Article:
The Living, Breathing Story Pieces.

Ask any director, and I’m sure one of the most important, and difficult aspects of filmmaking, is finding the right actors to bring the characters of any given story to life. To find the ones who will breathe life to the protagonists, antagonists, and everyone else in between. Some people gather up their friends to get their film going. Others hold auditions for their projects. While others manage to put together enough of a budget that they can hire casting agents to put together a rock solid cast.

We tried to play all three sides at once.

I’ll save the reasons for why we ended up getting delayed, and why we found ourselves at the mercy of SAG, for the next post. For now I’ll focus on the living, breathing story pieces, and how we put together our cast for Assassins.

Before Ann and I started putting the pieces together for our cast, we attempted to work with a few casting directors/managers. One of the things that many low budget filmmakers will run in to is a very harsh lack of funds. We were no different. The people we met were very interested in helping us, and constantly stated how interested they were in the project after reading the script (although I’ve heard the same from just about every person involved in filming so I’m starting to think it’s all a load of BS – but, more on that in another post). Everything was peachy until the issue of money came up. As soon as it became apparent that we didn’t have deep pockets, they’d either raise their price to effectively price themselves out of our project, or say that they’d help at a discounted rate, which was still ridiculously high.

The major thing I learned at this point of the filmmaking process was to always talk money up front. It will save you a ton of heartache later.

So, we decided to cast our film ourselves, as I’d done for all of the previous short films and music videos. The first cast, was Bill Oberst Jr. That was the easiest. The role had already been written for him, and he was reprising the role from our short film. No big headaches there. Then it was off to the races.

Finding our lead character of Chris Collins took very little time at all. We discovered David Pesta quickly, and we didn’t need to look over most of the other choices. Between myself, Ann and Dave Grant we knew that David was perfect for the role. To continue forward with this stroke of luck we had David accompany myself and Ann to all future casting sessions. This also proved to be the right thing to do.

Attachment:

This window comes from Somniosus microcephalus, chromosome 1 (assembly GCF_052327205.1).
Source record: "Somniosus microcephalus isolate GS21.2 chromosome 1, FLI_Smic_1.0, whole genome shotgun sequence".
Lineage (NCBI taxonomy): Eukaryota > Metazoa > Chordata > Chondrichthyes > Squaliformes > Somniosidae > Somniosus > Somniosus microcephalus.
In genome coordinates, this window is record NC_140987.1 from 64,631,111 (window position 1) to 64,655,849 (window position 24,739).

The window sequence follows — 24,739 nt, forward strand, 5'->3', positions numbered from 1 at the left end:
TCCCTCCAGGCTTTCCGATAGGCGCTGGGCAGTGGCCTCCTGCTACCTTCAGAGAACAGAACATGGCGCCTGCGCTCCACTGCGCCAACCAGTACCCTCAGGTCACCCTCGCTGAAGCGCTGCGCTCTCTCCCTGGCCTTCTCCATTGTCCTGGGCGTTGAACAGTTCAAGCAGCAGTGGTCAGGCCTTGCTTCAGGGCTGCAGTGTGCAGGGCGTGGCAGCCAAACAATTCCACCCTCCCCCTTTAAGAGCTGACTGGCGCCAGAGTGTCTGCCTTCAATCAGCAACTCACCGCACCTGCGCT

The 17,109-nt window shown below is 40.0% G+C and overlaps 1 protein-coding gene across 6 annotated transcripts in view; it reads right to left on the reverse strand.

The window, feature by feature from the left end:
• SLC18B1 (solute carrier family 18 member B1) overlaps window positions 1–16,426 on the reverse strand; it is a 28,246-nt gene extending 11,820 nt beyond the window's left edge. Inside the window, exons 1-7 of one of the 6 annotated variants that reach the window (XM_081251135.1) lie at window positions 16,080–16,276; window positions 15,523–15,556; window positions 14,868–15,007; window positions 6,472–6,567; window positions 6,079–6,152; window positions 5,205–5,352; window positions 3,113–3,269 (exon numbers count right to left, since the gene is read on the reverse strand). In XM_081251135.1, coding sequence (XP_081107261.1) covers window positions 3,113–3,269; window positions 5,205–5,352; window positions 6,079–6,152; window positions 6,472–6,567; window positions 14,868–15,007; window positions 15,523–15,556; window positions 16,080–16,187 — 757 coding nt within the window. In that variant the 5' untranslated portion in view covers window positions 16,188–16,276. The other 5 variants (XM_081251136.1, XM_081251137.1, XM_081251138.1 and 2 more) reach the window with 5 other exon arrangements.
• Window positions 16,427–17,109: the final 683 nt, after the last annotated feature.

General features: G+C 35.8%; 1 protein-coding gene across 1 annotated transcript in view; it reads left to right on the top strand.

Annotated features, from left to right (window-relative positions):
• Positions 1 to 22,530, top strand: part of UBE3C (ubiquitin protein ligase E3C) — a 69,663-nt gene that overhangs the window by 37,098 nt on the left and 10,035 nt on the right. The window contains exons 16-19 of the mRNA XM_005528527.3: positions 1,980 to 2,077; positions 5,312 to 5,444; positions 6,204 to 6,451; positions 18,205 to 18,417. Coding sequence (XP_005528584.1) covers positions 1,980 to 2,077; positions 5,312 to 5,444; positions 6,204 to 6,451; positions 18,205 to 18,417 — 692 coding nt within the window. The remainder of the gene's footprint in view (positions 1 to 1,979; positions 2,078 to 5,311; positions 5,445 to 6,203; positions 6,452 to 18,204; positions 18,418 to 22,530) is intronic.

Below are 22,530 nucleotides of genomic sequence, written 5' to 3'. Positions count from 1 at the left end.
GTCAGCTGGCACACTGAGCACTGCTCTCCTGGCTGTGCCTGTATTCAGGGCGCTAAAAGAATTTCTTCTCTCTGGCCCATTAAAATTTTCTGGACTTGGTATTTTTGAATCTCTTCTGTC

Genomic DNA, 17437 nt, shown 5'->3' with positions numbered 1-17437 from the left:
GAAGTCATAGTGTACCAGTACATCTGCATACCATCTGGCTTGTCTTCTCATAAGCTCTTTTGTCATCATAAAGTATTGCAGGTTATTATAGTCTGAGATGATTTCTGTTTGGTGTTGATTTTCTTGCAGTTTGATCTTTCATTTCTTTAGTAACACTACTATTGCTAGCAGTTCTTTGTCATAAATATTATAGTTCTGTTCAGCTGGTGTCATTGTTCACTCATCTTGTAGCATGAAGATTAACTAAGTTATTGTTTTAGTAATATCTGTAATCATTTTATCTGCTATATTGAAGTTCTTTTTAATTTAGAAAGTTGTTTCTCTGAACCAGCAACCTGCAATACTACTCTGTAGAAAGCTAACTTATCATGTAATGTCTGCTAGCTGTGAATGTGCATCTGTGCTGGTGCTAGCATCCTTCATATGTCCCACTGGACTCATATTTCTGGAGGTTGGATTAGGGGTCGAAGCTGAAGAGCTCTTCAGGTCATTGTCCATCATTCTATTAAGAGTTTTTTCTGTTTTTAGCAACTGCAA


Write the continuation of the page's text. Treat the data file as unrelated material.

The next session was our hunt for both Bill’s foil, Simon Orano, and Chris’ brother. As the day wore on, it looked like we were going to go home empty. That was until Andre Tenerelli came in to read for the part of Tommy Collins. He read for the brother, and did a pretty bang up job. He was instantly my favorite choice for that part, but David turned to the two of us and asked if we could get Andre to read for the part of Simon Orano. I chased Andre into the parking lot, probably looking like a complete psycho as I raced out of the audition room, and caught up to him. I asked if he would read for the other part, and we gave him some time as we auditioned a few other people in the mean time. When he came in to read for the other lead, we knew we’d found our Simon. It was too perfect, and I owe it all to David for making that happen.

The very last audition we had turned out to be the right one, and that’s where we brought in Dove Meir. He’d offered his services for a music video we’d shot the summer before, and we thought he just might be right for the part. We were right.

The rest of the pieces fell into place from there, but we were really happy to have the backbone of our film locked into place very early in the process. It made the rest much easier to focus on without having to worry about the talent on screen.

Of course, this lead to our next post: Hurdles of Creativity (or, How our Excitement was almost crushed by the money people).

Filmmakers. What has your experience been in casting your film? What worked, or didn’t work, for you? Is there any advice you’d offer to anyone looking to find the right people for their project?

No comments

Post a Reply

© 2012 Michael Bonomo. All rights reserved.